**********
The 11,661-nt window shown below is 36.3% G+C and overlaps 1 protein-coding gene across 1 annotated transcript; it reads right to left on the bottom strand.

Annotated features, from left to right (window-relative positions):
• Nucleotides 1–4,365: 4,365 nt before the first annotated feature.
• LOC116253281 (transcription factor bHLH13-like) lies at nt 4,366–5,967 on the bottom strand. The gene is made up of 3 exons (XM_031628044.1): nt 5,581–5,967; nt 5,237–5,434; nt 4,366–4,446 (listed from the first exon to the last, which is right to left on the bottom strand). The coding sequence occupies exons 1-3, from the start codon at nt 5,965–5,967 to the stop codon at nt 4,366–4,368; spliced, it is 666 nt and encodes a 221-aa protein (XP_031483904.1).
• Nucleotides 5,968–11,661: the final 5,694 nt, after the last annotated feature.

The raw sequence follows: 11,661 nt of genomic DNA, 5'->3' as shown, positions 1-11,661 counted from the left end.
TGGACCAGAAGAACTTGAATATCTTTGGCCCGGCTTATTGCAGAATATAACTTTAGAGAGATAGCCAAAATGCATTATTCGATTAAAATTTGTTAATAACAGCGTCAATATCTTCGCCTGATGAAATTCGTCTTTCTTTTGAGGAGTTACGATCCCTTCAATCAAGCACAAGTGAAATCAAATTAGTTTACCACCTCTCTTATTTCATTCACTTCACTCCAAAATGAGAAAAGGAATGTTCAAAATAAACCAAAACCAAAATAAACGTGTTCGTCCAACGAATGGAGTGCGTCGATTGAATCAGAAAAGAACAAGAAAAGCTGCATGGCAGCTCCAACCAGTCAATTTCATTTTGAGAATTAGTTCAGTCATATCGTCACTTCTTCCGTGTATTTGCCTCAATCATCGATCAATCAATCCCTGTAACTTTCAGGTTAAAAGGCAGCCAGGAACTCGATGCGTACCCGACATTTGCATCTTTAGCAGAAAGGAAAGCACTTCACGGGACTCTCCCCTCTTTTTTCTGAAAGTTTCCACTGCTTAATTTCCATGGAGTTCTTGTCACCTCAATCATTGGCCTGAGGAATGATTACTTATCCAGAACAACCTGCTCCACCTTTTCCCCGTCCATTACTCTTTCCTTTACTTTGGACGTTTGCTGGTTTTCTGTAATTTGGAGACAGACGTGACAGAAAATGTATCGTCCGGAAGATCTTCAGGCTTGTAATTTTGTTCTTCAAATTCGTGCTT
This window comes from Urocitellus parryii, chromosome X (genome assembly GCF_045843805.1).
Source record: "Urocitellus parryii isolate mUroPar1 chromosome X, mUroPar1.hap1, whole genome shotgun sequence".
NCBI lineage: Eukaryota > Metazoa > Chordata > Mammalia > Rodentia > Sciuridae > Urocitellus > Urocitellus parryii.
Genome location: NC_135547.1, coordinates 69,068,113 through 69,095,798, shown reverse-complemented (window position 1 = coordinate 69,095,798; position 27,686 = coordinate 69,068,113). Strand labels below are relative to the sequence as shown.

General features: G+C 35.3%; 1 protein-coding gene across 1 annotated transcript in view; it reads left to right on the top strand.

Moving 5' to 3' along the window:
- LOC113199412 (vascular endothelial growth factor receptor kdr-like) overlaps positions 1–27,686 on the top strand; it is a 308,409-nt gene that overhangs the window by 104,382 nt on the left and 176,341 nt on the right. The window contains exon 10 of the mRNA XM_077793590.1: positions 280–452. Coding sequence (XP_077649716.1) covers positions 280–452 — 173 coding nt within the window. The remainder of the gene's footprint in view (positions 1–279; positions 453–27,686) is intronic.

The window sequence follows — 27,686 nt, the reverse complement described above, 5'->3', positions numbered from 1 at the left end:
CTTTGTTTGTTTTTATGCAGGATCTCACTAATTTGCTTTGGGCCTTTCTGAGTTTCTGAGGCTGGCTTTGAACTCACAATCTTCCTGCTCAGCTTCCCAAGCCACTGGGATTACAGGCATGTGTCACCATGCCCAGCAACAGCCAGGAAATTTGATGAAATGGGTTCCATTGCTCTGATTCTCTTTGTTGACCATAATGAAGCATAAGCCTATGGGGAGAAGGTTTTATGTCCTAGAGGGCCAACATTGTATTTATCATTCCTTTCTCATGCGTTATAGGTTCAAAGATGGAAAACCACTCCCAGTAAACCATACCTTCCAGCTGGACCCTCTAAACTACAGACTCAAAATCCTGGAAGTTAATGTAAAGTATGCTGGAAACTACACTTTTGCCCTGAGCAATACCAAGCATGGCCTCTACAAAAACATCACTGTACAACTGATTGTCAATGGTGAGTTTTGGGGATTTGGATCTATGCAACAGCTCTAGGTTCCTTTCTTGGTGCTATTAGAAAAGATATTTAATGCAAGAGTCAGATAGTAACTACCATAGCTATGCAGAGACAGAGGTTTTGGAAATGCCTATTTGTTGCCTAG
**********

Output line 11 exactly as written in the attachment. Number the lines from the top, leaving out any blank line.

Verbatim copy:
Genome location: NC_135547.1, coordinates 69,068,113 through 69,095,798, shown reverse-complemented (window position 1 = coordinate 69,095,798; position 27,686 = coordinate 69,068,113). Strand labels below are relative to the sequence as shown.